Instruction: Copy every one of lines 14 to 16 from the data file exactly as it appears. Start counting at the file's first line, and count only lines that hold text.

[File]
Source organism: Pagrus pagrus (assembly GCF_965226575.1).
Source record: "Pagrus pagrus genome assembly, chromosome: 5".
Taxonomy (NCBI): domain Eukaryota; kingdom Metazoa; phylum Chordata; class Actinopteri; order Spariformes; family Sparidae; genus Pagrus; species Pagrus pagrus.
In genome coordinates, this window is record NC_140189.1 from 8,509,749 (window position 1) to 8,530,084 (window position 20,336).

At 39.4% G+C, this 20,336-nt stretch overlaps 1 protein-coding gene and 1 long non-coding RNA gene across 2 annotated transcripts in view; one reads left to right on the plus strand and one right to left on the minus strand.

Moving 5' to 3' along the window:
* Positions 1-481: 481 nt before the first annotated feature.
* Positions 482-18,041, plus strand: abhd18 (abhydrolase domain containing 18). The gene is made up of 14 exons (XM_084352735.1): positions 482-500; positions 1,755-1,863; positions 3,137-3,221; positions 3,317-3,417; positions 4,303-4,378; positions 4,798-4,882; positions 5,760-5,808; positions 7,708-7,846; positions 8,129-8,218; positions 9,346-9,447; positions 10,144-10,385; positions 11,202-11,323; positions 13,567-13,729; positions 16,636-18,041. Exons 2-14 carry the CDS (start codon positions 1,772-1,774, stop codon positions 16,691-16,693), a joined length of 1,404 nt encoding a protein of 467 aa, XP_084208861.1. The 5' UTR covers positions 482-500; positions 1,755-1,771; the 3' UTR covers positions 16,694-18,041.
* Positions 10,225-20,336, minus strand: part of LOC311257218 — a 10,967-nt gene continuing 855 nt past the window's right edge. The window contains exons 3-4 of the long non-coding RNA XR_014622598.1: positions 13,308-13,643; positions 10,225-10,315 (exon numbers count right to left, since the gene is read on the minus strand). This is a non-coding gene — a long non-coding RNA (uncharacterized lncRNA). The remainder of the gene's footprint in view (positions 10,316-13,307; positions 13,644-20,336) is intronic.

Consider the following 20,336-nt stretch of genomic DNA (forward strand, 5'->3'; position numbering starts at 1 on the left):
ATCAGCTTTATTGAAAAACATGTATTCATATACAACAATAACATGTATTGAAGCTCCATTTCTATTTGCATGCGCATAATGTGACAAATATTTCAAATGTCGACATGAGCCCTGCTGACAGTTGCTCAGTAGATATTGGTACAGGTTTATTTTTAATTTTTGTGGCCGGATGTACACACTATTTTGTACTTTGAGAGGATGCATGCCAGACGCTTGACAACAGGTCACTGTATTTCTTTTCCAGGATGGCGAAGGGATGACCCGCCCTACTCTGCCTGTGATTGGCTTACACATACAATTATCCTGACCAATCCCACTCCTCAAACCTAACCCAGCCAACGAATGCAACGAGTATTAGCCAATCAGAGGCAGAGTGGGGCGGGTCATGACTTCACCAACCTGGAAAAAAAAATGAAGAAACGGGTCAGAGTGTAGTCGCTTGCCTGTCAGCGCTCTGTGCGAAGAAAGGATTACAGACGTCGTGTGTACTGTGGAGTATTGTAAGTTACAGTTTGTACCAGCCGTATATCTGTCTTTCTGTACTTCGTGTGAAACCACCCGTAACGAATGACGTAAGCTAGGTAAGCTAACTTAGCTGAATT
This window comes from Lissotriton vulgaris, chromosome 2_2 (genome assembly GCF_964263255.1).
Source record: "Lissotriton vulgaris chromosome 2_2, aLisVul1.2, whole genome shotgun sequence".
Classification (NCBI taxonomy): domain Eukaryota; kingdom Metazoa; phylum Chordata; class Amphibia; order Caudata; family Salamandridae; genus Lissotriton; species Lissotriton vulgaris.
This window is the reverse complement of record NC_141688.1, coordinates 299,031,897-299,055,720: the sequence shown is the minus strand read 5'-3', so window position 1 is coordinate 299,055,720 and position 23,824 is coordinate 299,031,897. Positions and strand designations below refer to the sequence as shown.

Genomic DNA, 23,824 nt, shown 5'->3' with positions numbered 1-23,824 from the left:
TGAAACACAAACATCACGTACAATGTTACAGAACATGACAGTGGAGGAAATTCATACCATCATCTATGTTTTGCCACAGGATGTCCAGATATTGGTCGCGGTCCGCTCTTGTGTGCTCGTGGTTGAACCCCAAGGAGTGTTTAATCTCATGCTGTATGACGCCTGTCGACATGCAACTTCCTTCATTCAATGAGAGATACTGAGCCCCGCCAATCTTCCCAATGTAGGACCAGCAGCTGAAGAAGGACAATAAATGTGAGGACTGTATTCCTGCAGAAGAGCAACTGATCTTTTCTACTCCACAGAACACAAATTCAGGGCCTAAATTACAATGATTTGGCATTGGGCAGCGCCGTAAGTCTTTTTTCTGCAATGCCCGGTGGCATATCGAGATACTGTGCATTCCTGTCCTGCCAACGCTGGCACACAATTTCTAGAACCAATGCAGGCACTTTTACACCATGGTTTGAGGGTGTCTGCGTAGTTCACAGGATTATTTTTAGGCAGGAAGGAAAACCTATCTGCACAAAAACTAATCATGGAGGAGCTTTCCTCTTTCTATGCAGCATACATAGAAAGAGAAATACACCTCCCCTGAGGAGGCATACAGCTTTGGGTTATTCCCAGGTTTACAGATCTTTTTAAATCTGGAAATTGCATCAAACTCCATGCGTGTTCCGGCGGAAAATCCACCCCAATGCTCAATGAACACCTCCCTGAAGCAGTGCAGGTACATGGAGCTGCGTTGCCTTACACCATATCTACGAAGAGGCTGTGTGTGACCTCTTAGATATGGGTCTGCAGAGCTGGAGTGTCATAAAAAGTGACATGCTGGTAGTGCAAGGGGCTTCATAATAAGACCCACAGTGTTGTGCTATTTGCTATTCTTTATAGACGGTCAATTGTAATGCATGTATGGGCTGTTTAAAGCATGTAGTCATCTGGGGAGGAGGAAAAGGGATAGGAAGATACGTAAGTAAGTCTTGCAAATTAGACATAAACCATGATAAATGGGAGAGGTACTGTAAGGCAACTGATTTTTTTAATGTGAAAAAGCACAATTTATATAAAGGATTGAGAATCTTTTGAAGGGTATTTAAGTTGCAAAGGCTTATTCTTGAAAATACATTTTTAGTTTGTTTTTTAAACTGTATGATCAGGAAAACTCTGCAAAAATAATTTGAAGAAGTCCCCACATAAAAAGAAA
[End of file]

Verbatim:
Classification (NCBI taxonomy): domain Eukaryota; kingdom Metazoa; phylum Chordata; class Amphibia; order Caudata; family Salamandridae; genus Lissotriton; species Lissotriton vulgaris.
This window is the reverse complement of record NC_141688.1, coordinates 299,031,897-299,055,720: the sequence shown is the minus strand read 5'-3', so window position 1 is coordinate 299,055,720 and position 23,824 is coordinate 299,031,897. Positions and strand designations below refer to the sequence as shown.

Genomic DNA, 23,824 nt, shown 5'->3' with positions numbered 1-23,824 from the left: